Zdeněk Klíbr

* 1929

  • “The camp was separated from the mining shaft by a wired lane which we passed through whenever we went down to the mine. There were three shifts a day, a total of 1,200 prisoners. The worst thing was that when we came up first in winter, we had to stand there, waiting before the 1,200 prisoners went up. So you stood for an hour outside, while down below, depending on the floor you worked at, was the temperature of about 35°, it was wet, water was dripping from ceilings, we were hot and wet and stood in minus 20° frost, waiting for others to go up.”

  • “We reached the conclusion that we needed to take hold of an explosive and do something of that kind. We wanted a political target. The secretariat was guarded, naturally, and it would have ended badly, so we focused on the editorial office and administration of Rudé právo in Mladá Boleslav. I obtained the explosive during my work with Rádský and Jenš, from engineer Jenš. I asked for such a volume not to do serious harm — broken windows were OK, destroyed house no. Naturally we monitored the house for several days, we watched people who went there, where they lived, we knew everything. It was in May after nine in the evening. There was an entrance, a large glass door. I fastened the explosive on the door handle, Sova watched, we had such an agreement, he was further back, on the TGM Avenue. It was just after nine. The fuse was about ten to fifteen metres long and it took us three, four, five minutes before it got to the explosive. We went away, as we were afraid someone might come near it. We were not afraid of being caught, only the three of us knew about the plan.”

  • “There were about seven wooden sheds, each had ten rooms for twenty prisoners, so in total there were about 1,400 prisoners in the Rovnost camp. Then there was a kitchen, a sickroom, various warehouses, penal cell, it was a kind of small village. There was a double fence and it was in between these fences that Paleček, the camp commander, left prisoners, mostly in winter, as a punishment. We put it down to his moods, and the sins he committed there, they were really terrible, unbelievable, inhuman. As a punishment he sometimes ordered us to stand outside, for instance sometimes in the winter he had this mood and had us standing on the roll-call place the whole morning. In winter, frost and rain. These were inventions of his.”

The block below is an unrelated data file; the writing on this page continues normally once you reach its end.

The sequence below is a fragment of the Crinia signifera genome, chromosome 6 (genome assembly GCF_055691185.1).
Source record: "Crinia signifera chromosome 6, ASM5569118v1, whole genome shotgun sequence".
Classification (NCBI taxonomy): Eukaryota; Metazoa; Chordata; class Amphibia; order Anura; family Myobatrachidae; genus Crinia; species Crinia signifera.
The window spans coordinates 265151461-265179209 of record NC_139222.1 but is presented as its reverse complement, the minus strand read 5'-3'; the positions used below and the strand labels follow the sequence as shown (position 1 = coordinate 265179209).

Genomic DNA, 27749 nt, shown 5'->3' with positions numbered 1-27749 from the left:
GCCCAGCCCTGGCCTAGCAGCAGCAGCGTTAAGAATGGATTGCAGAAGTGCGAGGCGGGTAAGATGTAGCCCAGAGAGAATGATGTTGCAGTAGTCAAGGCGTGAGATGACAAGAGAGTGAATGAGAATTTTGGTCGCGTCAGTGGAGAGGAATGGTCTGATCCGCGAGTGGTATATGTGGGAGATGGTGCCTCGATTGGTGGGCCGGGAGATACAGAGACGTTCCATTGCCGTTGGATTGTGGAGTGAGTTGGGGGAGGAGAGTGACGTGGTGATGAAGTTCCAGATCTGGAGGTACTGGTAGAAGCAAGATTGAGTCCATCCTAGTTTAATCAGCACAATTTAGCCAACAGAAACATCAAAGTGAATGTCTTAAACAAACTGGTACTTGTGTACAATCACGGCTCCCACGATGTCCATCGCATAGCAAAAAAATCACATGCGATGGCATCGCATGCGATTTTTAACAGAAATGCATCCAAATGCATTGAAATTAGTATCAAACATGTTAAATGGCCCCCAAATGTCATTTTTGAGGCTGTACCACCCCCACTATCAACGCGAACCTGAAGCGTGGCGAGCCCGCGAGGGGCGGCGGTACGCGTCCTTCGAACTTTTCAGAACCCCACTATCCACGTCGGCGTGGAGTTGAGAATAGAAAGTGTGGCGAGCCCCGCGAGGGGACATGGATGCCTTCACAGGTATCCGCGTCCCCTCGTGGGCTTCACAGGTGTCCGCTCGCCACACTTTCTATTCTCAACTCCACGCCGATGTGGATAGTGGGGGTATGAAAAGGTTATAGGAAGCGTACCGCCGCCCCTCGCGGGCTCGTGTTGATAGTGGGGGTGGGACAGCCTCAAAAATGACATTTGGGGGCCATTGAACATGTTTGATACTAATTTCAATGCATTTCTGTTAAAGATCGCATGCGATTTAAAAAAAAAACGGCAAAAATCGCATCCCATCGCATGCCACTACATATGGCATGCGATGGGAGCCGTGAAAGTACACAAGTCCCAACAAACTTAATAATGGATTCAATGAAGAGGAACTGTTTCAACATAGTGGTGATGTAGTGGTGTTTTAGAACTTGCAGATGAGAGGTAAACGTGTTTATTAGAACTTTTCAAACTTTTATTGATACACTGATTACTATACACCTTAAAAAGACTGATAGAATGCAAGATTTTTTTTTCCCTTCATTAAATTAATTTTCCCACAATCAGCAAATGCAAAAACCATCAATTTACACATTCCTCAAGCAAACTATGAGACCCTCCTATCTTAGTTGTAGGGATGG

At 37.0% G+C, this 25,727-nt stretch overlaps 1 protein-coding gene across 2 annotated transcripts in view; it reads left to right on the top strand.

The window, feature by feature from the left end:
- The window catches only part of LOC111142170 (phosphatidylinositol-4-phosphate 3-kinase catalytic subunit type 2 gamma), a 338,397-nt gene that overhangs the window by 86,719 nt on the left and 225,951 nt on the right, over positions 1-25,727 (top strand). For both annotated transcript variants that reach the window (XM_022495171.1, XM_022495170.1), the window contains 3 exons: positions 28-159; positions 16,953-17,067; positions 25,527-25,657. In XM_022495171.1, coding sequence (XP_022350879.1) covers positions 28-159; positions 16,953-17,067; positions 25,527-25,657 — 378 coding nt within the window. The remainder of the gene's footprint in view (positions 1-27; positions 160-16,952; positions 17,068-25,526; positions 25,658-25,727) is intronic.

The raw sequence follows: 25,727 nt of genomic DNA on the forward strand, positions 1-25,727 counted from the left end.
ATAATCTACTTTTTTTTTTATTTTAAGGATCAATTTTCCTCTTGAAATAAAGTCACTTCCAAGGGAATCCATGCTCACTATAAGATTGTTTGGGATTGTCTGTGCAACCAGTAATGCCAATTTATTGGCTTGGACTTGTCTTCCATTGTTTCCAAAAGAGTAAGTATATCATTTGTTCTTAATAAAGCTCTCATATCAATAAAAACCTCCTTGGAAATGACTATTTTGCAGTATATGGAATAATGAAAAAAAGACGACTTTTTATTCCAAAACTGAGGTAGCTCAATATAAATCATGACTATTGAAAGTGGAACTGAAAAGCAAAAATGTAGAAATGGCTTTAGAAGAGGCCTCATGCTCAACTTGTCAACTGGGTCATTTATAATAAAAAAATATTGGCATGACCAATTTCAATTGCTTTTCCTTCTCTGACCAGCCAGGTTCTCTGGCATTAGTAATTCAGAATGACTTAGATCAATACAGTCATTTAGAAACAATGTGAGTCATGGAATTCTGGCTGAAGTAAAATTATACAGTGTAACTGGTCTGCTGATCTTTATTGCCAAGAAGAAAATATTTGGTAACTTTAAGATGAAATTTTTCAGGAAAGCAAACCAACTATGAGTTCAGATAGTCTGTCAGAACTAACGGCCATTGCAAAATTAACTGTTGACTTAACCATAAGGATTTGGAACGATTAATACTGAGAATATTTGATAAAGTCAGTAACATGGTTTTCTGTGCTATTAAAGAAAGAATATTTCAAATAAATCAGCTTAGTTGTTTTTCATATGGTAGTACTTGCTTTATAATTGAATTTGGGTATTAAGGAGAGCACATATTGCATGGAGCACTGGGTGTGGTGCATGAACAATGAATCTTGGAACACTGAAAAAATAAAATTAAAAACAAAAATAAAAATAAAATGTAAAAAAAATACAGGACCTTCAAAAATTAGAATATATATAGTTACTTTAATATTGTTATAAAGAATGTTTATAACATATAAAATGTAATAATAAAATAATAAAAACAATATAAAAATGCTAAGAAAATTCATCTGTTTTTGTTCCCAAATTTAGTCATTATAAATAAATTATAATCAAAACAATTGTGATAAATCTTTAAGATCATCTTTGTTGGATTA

• “He told me: ‘Look, you will remember even what you had for lunch the second day after you were born.’ I thought about it and I said: ‘Sir, you know that I indeed do remember what I had for lunch then?´ ‘Say it then!’ ‘The second day after my birth I had my mother’s milk for lunch, because my mom was breastfeeding me.’ He exclaimed: ‘You, you, will remember other things, too! Warden! Take him away and bring him for another interrogation in an hour.’”

  • “It was a bare room, there was only a sheet-metal plate on the wall which served as bed and which they always locked during the day. At nights I got a blanket to put over this plate and another to cover myself with. Light was on right above me throughout the whole night, and I had to lie down with my hands placed on top of the blanket. It was hard to sleep this way, but I could manage since I was tired after the interrogations. If somebody put his hands under the blanket or turned around, they would immediately bang on the door – hands on the blanket and look at the lamp on the ceiling! There was also a so-called seat made of tin. If I was eligible, they would unlock it and I was able to sit down on it. Otherwise it was kept locked and I had to keep walking in the cell back and forth until I dropped.”